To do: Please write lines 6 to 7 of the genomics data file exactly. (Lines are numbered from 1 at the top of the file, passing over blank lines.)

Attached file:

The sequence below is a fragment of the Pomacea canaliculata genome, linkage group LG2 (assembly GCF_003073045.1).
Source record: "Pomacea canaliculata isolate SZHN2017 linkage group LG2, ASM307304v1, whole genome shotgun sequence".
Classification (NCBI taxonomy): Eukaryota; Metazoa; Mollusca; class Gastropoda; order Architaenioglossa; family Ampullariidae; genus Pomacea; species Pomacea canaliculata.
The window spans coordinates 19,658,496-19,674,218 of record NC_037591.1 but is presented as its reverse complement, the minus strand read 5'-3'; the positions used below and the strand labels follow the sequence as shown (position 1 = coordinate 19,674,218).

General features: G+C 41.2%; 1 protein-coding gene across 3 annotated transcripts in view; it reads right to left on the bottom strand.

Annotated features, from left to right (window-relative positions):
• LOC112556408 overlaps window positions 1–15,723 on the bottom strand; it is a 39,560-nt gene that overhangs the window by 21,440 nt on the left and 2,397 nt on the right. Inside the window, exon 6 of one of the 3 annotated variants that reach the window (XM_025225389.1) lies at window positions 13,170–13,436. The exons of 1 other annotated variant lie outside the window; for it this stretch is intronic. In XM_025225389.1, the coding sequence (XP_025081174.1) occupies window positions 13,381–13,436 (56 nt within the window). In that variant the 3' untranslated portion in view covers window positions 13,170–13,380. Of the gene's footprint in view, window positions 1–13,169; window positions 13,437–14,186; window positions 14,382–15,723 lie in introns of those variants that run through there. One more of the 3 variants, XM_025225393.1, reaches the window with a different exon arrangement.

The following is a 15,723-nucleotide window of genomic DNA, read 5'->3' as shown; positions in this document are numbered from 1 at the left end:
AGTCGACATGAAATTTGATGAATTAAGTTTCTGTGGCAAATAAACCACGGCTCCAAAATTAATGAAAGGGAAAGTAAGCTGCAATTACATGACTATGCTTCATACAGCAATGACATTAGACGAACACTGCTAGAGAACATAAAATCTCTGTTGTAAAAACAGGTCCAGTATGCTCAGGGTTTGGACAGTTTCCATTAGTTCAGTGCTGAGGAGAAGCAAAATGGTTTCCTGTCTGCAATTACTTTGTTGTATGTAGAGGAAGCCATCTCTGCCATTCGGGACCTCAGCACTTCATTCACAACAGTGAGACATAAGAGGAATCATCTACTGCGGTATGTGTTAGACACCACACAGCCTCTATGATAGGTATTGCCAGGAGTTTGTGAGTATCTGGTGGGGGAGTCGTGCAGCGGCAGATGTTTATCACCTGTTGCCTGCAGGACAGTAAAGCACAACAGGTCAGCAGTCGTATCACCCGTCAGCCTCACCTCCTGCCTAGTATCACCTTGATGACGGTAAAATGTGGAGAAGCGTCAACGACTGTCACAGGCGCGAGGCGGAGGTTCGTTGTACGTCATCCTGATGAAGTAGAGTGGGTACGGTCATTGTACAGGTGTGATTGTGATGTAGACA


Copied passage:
Annotated features, from left to right (window-relative positions):
• LOC112556408 overlaps window positions 1–15,723 on the bottom strand; it is a 39,560-nt gene that overhangs the window by 21,440 nt on the left and 2,397 nt on the right. Inside the window, exon 6 of one of the 3 annotated variants that reach the window (XM_025225389.1) lies at window positions 13,170–13,436. The exons of 1 other annotated variant lie outside the window; for it this stretch is intronic. In XM_025225389.1, the coding sequence (XP_025081174.1) occupies window positions 13,381–13,436 (56 nt within the window). In that variant the 3' untranslated portion in view covers window positions 13,170–13,380. Of the gene's footprint in view, window positions 1–13,169; window positions 13,437–14,186; window positions 14,382–15,723 lie in introns of those variants that run through there. One more of the 3 variants, XM_025225393.1, reaches the window with a different exon arrangement.